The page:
My introduction to pay to play occurred after I’d just published
a book on rosé. I was approached by one of the top three rosé
brands. They were looking to partner with me and Piora, the
since-closed Michelin-starred restaurant where I was the wine
director. A few emails were sent before the in-person shakedown.
At the tiny restaurant, I was bombarded with drop-ins from these
reps trying to strong-arm me into representing their brand. The
deal was that they would give me a couple thousand in cash to be
an ambassador, and I would have to buy their rosé to pour by the
glass for the summer. If I needed to make better margins, like
making $10 off a glass of rosé versus making $5 off a glass of
rosé, they also offered to drive by and drop off a couple of cases
of free product. Horrified, I turned down the deal.
Sommeliers around New York have told me they’ve been offered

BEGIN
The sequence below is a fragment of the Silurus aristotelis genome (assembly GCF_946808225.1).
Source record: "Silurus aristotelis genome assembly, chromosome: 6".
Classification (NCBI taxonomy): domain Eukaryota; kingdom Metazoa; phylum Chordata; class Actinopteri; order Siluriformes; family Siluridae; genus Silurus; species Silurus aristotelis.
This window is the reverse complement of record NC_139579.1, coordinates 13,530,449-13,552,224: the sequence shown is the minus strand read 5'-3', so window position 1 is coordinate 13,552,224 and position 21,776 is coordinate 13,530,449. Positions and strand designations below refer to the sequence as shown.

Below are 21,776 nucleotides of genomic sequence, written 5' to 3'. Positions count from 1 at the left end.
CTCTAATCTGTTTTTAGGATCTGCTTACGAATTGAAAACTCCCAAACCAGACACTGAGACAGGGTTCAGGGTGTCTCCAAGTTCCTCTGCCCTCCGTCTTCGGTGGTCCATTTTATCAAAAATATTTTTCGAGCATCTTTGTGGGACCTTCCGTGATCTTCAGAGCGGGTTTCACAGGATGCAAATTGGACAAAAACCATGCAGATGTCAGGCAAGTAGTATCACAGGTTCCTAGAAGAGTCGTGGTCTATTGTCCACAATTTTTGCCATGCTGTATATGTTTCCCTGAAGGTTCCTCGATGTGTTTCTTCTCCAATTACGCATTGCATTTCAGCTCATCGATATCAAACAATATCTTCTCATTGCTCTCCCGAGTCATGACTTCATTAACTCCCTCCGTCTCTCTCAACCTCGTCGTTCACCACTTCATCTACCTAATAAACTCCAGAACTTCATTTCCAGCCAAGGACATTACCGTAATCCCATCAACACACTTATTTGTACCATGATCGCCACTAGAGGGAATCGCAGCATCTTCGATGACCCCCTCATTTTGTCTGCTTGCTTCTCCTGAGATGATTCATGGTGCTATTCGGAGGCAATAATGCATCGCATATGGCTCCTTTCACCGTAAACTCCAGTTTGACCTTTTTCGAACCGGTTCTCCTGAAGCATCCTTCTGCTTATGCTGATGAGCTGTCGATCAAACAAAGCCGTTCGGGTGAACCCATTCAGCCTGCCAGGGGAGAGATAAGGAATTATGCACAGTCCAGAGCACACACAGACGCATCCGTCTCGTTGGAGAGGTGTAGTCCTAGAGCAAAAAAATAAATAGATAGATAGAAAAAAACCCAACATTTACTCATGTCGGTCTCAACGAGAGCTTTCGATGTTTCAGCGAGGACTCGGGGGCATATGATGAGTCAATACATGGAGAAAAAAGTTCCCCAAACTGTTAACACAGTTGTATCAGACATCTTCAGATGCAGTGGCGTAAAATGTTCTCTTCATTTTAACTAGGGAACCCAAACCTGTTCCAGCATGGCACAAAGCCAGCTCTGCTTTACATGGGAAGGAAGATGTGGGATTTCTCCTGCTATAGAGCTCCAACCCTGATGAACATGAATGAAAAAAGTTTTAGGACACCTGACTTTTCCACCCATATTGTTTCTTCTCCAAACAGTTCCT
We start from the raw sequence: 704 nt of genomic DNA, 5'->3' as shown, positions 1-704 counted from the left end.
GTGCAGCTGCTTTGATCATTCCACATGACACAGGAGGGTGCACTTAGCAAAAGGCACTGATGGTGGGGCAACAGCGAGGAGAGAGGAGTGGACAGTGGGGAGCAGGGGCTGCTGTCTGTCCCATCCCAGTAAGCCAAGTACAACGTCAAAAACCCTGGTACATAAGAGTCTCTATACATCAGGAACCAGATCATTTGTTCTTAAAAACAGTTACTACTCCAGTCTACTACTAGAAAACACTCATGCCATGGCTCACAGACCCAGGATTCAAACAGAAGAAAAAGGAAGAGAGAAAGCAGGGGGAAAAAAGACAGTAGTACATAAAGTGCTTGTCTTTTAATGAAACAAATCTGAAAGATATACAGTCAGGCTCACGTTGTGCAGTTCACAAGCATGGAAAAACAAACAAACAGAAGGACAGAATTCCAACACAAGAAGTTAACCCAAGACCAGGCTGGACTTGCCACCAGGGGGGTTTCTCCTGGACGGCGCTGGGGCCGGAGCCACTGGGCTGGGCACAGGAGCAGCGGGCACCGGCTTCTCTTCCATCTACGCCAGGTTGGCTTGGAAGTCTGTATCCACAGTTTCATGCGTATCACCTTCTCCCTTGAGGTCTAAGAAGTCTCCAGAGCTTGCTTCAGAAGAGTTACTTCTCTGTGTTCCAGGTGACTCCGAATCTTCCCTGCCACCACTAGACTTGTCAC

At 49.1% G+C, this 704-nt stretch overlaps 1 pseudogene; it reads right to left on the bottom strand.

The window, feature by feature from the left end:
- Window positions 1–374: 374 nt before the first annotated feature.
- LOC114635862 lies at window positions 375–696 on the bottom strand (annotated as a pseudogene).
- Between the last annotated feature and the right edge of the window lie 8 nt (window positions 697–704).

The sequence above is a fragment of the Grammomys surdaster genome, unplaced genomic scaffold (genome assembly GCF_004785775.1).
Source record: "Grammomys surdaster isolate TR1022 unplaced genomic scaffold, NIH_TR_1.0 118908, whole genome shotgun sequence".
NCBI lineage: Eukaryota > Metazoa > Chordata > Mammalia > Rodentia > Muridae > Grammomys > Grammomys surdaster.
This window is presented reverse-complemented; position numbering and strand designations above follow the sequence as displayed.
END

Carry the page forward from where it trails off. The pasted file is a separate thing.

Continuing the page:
incentives from big brands too. Wineries will come into the
restaurant and swipe their credit cards, theoretically expensing
a meal. In reality, the swipe is a bonus, with no meal actually
taking place. Other sommeliers mentioned that brands will drop
off a free case of wine or offer to supplement the somm’s income
with funds from their bosses. Someone even called it
I had no idea until a few weeks ago just how popular rosé has become. What a racket — and unsurprising that the stuff the big brands are pushing is mediocre at best.